Dubai affected by Saudia Arabia's campaign against corruption

Dubai businesses are feeling the effect of Saudia Arabia's recently announced anti-corruption campaign as share prices in real estate have slumped following the announcement of 49 Saudi princes, businessmen and officials accused of corruption. The list of those accused includes Prince Alwaleed bin Talal, a billionaire businessman who owns a global network of investments, who has been charged with money laundering, bribery, and extortion offences. Trading accounts of those accused have also been frozen at the request of the Capital Markets Authority, the Saudi government's financial regulatory body. The move follows a renewed anti-corruption focus by Prince Mohammed bin Salman, that began on November 4 2017 and has led to the arrest of more than 200 of the Saudi elite.

Three Dubai bankers cleared of accepting Dh37 million bribe

Three bank employees have been cleared of accepting bribes worth $10 million (around Dh37million) in return for forging bank documents through the form of facilities and security deposits. The alleged wrongdoing took place between June and November 2015, although the Court of First Instance has acquitted the three individuals of charges of accepting bribes, forgery and criminal complicity.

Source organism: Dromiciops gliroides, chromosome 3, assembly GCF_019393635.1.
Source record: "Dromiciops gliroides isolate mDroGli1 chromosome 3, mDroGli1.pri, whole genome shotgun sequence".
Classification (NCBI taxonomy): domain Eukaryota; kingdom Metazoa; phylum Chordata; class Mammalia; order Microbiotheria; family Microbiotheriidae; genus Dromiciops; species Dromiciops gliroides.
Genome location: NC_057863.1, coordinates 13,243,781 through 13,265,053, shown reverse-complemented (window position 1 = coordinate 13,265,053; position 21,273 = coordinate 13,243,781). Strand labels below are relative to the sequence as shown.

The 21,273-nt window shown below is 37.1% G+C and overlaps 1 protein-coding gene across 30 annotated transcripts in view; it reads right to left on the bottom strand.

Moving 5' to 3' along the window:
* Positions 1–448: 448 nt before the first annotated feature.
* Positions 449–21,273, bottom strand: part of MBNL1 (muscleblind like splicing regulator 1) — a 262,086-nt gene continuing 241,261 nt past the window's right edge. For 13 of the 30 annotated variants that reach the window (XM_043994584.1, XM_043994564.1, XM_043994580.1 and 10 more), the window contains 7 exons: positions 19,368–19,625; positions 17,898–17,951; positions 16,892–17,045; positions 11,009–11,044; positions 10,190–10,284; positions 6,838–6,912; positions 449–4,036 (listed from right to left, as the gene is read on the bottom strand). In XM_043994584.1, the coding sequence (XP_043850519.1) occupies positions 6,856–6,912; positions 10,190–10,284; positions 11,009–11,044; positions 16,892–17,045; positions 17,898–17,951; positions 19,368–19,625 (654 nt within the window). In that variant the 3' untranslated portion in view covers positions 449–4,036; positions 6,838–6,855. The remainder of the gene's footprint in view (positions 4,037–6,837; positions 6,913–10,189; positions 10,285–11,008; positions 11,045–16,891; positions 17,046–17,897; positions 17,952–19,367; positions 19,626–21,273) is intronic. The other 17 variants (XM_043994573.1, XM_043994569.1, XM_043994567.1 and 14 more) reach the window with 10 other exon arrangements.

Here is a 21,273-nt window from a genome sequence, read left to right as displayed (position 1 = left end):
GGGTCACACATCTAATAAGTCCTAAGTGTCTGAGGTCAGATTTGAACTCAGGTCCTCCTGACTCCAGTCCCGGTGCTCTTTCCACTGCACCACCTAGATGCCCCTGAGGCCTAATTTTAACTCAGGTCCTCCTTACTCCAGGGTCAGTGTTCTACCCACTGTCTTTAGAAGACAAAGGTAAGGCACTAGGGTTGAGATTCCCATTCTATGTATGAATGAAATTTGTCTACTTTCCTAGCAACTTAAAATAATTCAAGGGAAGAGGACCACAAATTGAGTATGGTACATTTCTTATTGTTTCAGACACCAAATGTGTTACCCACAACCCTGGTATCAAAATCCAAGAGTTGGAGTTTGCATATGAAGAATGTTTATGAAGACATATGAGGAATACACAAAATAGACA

Dubai Labour Ministry employees acquitted of forging over 20,000 labour transactions

Four employees of the Ministry of Human Resources and Emiratisation were accused of forging electronic labour transactions and taking bribes worth over $1 million. The prosecutors alleged that the employees had amended details of labour contracts between labourers and their companies or sponsors, in order to facilitate illegal transactions by a number of typing centres. The Dubai Court of First Instance sentenced each of the employees to three years imprisonment and subsequent deportation. On appeal, the employees were all acquitted due to lack of evidence, and this acquittal has recently been upheld by the Dubai Court of Cassation. The deportation orders on the three individuals have also been lifted.

Man jailed for forging his "business partner's" signature to sell company

An Emirati sponsor of a Dubai-based company forged the signature of its Pakistani owner on a document which he subsequently had notarised and used in the sale of the company. The Emirati told the Dubai courts that his actions had been authorised by the victim, who he claimed was his "business partner". However, the victim denied giving any authorisation for the sale of the company, and indeed was not aware of the sale until he was invited to an event which was also attended by the purchaser. The victim then checked the company's license and saw his name had been removed. The sponsor has been sentenced to two years' imprisonment, although it is not clear whether the company will be returned to the victim.